In the last years, mobile phones have become essential communication and productivity tools used daily to access business services and exchange sensitive data. Consequently, they also have become one of the biggest targets of malware attacks. New malware is created everyday, most of which is generated as variants of existing malware by reusing its malicious code. This paper proposes an approach for malware detection and phylogeny studying based on dynamic analysis using process mining. The approach exploits process mining techniques to identify relationships and recurring execution patterns in the system call traces gathered from a mobile application in order to characterize its behavior. The recovered characterization is expressed in terms of a set of declarative constraints between system calls and represents a sort of run-time fingerprint of the application. The comparison between the so defined fingerprint of a given application with those of known malware is used to verify: (1) if the application is malware or trusted, (2) in case of malware, which family it belongs to, and (3) how it differs from other known variants of the same malware family. An empirical study conducted on a dataset of 1200 trusted and malicious applications across ten malware families has shown that the approach exhibits a very good discrimination ability that can be exploited for malware detection and malware evolution studying. Moreover, the study has also shown that the approach is robust to code obfuscation techniques increasingly being used by nowadays malware.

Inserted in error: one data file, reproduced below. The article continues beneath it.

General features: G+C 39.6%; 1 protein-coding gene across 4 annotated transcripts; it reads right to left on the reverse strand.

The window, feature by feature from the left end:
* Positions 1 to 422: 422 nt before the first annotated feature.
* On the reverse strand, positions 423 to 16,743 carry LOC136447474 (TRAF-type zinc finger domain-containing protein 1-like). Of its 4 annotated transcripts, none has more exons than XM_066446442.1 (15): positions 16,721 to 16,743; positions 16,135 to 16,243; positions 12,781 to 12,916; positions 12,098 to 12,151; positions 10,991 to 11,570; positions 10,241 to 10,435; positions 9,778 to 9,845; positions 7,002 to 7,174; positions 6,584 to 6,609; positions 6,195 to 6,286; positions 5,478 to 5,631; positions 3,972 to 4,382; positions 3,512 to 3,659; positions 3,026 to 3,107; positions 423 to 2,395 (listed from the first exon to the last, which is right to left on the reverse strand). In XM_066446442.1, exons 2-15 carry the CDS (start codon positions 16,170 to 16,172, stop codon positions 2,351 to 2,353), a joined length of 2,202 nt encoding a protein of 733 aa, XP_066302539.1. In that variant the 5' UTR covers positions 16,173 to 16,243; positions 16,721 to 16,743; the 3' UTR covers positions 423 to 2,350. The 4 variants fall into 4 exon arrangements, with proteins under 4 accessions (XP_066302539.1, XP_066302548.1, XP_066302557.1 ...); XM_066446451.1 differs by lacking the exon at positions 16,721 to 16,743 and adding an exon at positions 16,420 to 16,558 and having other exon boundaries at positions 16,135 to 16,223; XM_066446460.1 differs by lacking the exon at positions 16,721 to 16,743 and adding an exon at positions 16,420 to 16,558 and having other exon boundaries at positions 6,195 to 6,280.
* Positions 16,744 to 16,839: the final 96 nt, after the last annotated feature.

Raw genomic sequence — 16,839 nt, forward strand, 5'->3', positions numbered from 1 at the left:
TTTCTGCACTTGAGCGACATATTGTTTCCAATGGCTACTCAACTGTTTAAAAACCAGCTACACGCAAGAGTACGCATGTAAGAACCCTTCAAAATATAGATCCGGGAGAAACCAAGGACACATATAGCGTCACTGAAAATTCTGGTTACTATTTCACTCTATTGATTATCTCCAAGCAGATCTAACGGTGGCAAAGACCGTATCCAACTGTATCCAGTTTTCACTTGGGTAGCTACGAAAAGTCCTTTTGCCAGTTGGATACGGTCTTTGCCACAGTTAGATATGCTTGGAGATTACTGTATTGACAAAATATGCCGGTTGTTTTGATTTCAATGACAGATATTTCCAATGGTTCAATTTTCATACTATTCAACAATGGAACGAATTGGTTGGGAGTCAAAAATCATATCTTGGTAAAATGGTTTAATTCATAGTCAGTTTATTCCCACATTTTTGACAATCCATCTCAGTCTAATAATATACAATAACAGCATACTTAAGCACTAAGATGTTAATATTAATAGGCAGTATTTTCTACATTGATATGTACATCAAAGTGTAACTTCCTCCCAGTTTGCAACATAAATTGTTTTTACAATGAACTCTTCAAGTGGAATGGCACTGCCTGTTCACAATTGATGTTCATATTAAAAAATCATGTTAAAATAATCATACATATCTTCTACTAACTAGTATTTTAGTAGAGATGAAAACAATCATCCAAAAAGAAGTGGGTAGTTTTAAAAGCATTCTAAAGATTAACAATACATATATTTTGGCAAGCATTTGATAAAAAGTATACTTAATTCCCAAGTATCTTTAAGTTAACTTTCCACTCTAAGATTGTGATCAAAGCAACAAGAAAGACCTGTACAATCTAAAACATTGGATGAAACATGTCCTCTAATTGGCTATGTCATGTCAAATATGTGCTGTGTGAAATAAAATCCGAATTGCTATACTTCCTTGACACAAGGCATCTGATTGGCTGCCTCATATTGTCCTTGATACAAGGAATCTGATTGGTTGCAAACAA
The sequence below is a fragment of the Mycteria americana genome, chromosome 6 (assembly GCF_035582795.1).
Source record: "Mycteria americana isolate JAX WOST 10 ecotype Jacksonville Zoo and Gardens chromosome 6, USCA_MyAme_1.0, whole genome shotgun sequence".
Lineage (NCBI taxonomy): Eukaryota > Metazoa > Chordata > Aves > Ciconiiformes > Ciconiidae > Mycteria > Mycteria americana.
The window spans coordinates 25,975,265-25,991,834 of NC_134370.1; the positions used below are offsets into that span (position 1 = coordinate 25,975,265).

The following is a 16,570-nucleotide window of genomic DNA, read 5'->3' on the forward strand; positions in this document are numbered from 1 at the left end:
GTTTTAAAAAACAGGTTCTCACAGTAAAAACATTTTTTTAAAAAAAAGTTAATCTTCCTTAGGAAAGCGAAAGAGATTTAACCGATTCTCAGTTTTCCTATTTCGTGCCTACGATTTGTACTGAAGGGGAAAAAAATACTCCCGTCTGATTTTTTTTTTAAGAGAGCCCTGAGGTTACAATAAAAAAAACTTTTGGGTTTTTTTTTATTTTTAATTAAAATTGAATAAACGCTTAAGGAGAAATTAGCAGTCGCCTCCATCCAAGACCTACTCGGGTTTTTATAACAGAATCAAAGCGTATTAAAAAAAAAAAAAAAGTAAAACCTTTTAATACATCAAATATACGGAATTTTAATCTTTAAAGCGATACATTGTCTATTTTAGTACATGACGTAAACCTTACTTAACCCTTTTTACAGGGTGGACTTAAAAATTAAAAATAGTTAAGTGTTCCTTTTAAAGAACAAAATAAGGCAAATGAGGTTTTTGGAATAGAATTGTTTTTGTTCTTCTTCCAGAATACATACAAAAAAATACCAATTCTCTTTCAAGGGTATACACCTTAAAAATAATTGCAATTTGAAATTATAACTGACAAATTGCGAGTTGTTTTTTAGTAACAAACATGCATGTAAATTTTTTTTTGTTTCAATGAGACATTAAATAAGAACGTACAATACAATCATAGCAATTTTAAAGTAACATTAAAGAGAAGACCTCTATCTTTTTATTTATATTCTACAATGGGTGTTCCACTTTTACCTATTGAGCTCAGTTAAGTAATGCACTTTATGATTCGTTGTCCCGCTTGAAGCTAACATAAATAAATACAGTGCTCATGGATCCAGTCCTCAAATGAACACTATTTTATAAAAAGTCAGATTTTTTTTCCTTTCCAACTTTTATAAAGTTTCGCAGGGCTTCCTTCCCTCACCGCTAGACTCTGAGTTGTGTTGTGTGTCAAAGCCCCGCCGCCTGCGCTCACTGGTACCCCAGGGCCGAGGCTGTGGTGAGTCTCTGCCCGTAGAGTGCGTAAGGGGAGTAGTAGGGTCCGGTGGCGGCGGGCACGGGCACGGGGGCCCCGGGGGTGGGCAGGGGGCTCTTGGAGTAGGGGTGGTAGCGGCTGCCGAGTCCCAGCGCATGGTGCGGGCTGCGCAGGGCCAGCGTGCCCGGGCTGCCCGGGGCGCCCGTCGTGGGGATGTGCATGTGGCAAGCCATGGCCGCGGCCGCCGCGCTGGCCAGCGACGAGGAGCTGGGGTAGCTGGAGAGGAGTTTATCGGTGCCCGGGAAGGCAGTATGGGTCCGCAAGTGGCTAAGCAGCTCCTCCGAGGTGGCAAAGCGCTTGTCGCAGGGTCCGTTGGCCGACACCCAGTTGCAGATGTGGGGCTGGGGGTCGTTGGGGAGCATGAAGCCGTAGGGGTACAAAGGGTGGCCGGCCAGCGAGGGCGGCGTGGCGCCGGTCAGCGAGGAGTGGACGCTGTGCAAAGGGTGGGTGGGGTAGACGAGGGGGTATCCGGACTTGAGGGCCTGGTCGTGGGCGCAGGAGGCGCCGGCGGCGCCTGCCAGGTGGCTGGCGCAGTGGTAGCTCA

Dynamic malware detection and phylogeny analysis using process mining

Bernardi M. L.;
2019-01-01

Abstract

In the last years, mobile phones have become essential communication and productivity tools used daily to access business services and exchange sensitive data. Consequently, they also have become one of the biggest targets of malware attacks. New malware is created everyday, most of which is generated as variants of existing malware by reusing its malicious code. This paper proposes an approach for malware detection and phylogeny studying based on dynamic analysis using process mining. The approach exploits process mining techniques to identify relationships and recurring execution patterns in the system call traces gathered from a mobile application in order to characterize its behavior. The recovered characterization is expressed in terms of a set of declarative constraints between system calls and represents a sort of run-time fingerprint of the application. The comparison between the so defined fingerprint of a given application with those of known malware is used to verify: (1) if the application is malware or trusted, (2) in case of malware, which family it belongs to, and (3) how it differs from other known variants of the same malware family. An empirical study conducted on a dataset of 1200 trusted and malicious applications across ten malware families has shown that the approach exhibits a very good discrimination ability that can be exploited for malware detection and malware evolution studying. Moreover, the study has also shown that the approach is robust to code obfuscation techniques increasingly being used by nowadays malware.
2019
Declare
Linear temporal logic
Malware detection
Malware evolution
Malware phylogeny
Process mining
Security
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Utilizza questo identificativo per citare o creare un link a questo documento: https://hdl.handle.net/20.500.12070/59829
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